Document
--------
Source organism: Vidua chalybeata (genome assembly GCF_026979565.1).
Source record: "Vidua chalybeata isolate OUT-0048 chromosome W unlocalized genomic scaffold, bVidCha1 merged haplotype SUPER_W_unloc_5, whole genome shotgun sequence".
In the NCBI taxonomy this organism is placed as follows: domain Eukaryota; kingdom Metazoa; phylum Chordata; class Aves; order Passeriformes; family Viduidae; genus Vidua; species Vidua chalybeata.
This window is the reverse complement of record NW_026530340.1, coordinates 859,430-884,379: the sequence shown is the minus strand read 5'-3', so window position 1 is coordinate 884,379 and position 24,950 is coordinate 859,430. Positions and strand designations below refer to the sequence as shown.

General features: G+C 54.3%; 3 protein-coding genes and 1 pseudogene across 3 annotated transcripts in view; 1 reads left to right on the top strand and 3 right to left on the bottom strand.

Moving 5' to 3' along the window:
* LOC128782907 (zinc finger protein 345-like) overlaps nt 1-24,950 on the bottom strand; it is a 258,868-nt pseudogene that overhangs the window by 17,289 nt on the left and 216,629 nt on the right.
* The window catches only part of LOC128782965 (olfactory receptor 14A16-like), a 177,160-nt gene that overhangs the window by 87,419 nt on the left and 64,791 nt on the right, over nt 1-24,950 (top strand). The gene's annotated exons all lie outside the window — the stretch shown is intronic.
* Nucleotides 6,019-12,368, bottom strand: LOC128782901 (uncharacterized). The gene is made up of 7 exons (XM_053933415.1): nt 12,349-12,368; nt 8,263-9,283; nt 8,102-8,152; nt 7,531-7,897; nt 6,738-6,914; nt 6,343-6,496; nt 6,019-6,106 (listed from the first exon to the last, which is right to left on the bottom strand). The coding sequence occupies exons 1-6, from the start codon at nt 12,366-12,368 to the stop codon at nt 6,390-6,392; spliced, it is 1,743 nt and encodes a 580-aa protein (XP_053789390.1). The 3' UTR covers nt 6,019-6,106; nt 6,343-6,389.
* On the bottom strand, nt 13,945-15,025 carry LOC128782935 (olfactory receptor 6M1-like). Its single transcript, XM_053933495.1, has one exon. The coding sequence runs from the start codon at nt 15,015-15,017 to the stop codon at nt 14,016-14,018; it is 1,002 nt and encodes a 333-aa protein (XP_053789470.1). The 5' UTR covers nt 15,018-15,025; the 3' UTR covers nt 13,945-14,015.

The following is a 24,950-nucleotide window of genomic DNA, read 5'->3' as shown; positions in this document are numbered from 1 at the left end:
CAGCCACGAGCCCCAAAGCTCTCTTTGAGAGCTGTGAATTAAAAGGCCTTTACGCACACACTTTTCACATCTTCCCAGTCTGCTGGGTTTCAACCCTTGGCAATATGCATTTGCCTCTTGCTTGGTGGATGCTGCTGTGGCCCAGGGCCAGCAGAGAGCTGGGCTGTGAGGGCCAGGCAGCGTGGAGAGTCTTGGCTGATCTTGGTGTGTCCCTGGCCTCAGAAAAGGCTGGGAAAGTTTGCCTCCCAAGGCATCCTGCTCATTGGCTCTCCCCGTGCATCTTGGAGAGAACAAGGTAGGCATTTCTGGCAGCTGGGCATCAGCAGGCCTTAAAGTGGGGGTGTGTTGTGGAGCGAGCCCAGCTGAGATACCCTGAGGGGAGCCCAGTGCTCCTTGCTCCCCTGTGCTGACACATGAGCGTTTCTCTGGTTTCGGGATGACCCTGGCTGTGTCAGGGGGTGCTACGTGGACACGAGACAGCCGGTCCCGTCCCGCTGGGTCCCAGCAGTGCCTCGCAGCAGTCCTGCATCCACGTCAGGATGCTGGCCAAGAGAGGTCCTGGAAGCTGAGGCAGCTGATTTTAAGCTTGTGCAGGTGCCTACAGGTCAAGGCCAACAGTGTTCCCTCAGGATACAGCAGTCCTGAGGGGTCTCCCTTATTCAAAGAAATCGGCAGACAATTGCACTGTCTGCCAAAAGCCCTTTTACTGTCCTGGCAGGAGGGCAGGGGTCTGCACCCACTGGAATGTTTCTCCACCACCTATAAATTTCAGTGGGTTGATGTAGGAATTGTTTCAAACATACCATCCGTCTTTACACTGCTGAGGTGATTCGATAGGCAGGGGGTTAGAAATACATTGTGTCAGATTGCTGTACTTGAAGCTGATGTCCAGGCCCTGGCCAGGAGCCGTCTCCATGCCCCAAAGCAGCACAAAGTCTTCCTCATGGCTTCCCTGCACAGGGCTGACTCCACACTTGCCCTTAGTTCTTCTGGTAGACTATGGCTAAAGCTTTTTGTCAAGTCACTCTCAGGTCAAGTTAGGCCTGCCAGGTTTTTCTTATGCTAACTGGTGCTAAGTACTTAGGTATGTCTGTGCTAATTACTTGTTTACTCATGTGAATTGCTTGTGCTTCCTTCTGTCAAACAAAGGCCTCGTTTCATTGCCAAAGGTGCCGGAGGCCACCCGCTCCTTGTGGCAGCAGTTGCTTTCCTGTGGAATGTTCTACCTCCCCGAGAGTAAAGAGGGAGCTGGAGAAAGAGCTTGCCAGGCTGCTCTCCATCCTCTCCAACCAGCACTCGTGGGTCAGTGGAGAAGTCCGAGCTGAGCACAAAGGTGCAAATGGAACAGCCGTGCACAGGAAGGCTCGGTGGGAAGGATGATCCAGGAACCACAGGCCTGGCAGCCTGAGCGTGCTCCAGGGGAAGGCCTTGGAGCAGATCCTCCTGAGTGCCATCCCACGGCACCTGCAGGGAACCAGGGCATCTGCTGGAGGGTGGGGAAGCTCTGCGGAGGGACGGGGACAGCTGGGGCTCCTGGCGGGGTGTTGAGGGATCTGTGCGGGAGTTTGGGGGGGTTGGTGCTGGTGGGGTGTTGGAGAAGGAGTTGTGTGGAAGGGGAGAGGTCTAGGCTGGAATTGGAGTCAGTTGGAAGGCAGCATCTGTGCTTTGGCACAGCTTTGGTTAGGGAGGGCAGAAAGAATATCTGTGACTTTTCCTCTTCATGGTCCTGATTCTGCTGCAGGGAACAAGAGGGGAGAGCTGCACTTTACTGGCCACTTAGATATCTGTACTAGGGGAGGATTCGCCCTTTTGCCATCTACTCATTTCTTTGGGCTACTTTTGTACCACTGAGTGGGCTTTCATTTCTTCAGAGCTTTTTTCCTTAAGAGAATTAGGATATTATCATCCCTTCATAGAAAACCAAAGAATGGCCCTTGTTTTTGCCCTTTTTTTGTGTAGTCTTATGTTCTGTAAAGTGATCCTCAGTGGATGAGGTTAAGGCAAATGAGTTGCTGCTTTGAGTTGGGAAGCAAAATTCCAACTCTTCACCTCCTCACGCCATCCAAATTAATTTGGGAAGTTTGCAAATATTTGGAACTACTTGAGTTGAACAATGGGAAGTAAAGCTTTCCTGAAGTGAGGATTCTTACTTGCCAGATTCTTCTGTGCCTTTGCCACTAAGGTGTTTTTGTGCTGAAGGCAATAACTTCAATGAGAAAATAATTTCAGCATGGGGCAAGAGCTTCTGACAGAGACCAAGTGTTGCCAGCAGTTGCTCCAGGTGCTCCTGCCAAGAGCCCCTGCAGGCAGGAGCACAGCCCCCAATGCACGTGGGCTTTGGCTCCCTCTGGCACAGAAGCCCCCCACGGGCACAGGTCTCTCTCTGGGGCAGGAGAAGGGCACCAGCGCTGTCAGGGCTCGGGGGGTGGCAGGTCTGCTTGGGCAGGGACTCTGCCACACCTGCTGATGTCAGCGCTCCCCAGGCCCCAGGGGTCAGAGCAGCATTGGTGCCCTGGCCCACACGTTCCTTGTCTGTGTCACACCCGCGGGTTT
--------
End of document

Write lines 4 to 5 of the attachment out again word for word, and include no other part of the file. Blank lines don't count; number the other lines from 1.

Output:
This window is the reverse complement of record NW_026530340.1, coordinates 859,430-884,379: the sequence shown is the minus strand read 5'-3', so window position 1 is coordinate 884,379 and position 24,950 is coordinate 859,430. Positions and strand designations below refer to the sequence as shown.

General features: G+C 54.3%; 3 protein-coding genes and 1 pseudogene across 3 annotated transcripts in view; 1 reads left to right on the top strand and 3 right to left on the bottom strand.